The Birmingham Small Arms company of Birmingham, England, was founded in 1861 to manufacture rifle stocks. In 1863 the company built their factory at Small Heath and in 1866 they obtained a military contract to convert 100,000 muzzle-loading Enfield rifles into Snider breech-loaders. Two years later came orders for the complete manufacture of various military pistols and carbines. In 1873 a factory at Adderley Park was acquired for the manufacture of small arms ammunition, trading as the Birmingham Small Arms & Metal Company. This facility was disposed of in 1891 to the Nobel Dynamite Trust.
During the First World War, BSA factories produced 145,397 Lewis machine guns and 1,601,608 Lee-Enfield rifles. The company also began to take an interest in weapon development and in 1919 produced a -40 calibre military automatic pistol which failed to attract military attention. They then obtained a licence to develop the Thompson submachine gun patents in Europe and produced a number of prototype automatic rifles based on the Thompson designs, again without much commercial success. Another venture was the Adams-Willmott machine gun. Before the out- break of the Second World War the company had set up for production of the BESA tank machine gun and during the war developed the Besal or Faulkner machine gun. Anti-tank rifles, aircraft cannon and submachine guns, were also produced.
In postwar years the BSA submachine gun was developed, as was a 7mm automatic rifle, but neither gained military acceptance. Some of the 7.62mm FN rifles adopted after Britain standardised on the 7-62mm NATO cartridge were made by BSA.
After the First World War the company had entered the sporting gun field with an inexpensive shotgun, and they later followed it up with sporting and target rifles. Air rifles had formed part of the firm’s output since the early 1900s, and they were the developers of an unusual air rifle modelled on the service Lee-Enfield rifle and intended for inexpensive training of cadets and militia units.
BSA started to pro- duce submachine-guns in 1924 when they flirted briefly with the Thompson design from the US. This came to nothing, as did another licensing venture in 1939 for a Hungarian weapon designed by Kiraly. BSA put some effort into this latter model, including an element of redesign work, and it obviously disappointed them when the War Office showed no interest. Throughout the Second World War the company made weapons to government order, including Sten guns, but did no original work.
BSA submachine gun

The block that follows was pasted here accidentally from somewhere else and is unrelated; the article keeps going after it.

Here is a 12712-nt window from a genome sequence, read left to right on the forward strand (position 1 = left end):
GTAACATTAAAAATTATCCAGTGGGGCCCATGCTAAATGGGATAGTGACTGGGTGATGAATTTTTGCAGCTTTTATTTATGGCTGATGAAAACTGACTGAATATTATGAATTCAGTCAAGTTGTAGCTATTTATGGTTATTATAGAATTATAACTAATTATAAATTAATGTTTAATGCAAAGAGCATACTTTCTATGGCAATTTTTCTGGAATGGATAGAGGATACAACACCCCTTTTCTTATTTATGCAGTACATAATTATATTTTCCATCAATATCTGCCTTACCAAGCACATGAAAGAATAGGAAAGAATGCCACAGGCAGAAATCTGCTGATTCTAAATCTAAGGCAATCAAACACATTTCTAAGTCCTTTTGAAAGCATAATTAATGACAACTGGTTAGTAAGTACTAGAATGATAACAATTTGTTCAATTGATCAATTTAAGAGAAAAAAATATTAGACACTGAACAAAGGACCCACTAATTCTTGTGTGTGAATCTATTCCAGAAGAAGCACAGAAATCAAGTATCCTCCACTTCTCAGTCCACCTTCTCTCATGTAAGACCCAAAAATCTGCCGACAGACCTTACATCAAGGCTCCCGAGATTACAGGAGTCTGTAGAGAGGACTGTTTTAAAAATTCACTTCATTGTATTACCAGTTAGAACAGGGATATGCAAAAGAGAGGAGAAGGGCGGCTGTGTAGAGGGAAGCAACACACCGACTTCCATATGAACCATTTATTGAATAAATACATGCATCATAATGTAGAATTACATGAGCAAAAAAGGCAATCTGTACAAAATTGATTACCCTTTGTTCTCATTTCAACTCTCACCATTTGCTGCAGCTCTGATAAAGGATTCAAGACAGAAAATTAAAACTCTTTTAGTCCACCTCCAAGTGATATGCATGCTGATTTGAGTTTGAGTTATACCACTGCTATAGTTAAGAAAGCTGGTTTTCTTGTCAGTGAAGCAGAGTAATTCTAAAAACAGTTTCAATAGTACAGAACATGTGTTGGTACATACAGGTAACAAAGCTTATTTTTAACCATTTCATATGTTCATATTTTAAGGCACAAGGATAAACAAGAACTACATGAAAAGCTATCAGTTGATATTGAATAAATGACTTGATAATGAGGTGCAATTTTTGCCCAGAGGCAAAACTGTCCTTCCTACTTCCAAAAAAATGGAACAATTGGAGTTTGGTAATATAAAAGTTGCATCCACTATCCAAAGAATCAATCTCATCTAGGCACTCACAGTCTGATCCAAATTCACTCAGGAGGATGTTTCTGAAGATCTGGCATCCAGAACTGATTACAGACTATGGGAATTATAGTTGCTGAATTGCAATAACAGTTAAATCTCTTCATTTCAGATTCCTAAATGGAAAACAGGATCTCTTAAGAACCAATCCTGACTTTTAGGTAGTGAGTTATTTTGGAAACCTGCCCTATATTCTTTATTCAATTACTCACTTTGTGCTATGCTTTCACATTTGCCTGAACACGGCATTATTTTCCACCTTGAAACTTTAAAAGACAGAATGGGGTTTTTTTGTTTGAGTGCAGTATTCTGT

The BSA submachine gun, submitted for trials in 1946-1949, was a compact and ingenious design in which the cocking action was done by rotating the forward handguard, thrusting it forward and back, and rotating it again to lock into place. This system meant that the firer retained his grip of the weapon throughout the cocking action, which was advantageous in the event of a feed stoppage. Of 9mm calibre, the gun had a magazine which, with its housing, could be folded forward alongside the barrel giving compact dimensions for packing and, again, allowing rapid action in the event of a malfunction. But in competitive trials, it suffered from having had less development time than its competitors and was rejected for military service. The same fate befell the P-28 automatic rifle, a weapon of great promise. It was an exceptionally clean design, using a laterally-locking bolt, but the abandonment of the projected British .280 cartridge in favour of the 7.62mm NATO round put an end to its chances.
British submachine-gun. The Welgun was one of many British attempts during the Second World War to produce a very small and light submachine-gun. It was called for by the Special Operations Executive (SOE) which were at that time in Welwyn, hence the first part of the name. It was designed and built by BSA in Birmingham and the first military trials were in early 1943. From then on there seem to have been several trials, in all of which the Welgun fared quite well, but it was never adopted, not even for the SOE.
The design used some Sten components. The barrel, magazine and return spring were Sten, but the design was most compact. The spring was around the barrel and two long plates ran forward from the bolt to a ring in front of the spring. There was a stop just in front of the breech and rear movement of the bolt compressed the spring against this stop. The plates had serrations on them, and these were gripped to cock the weapon. The Sten magazine fed vertically upwards and the barrel was enclosed in a tubular jacket. The trigger mechanism was very simple, almost crude, and the safety was an external rocking bar which held the bolt either open or closed. A simple folding steel stock was fitted.
The bolt had a floating firing pin actuated by a plunger and rocking bar. When the bolt closed on the breech the plunger was pushed in and operated the rocking bar. This pushed the firing pin forward to fire the cartridge. With a little development the Welgun could probably have been every bit as good as the Sten, and perhaps better, but by then the Sten was already in production.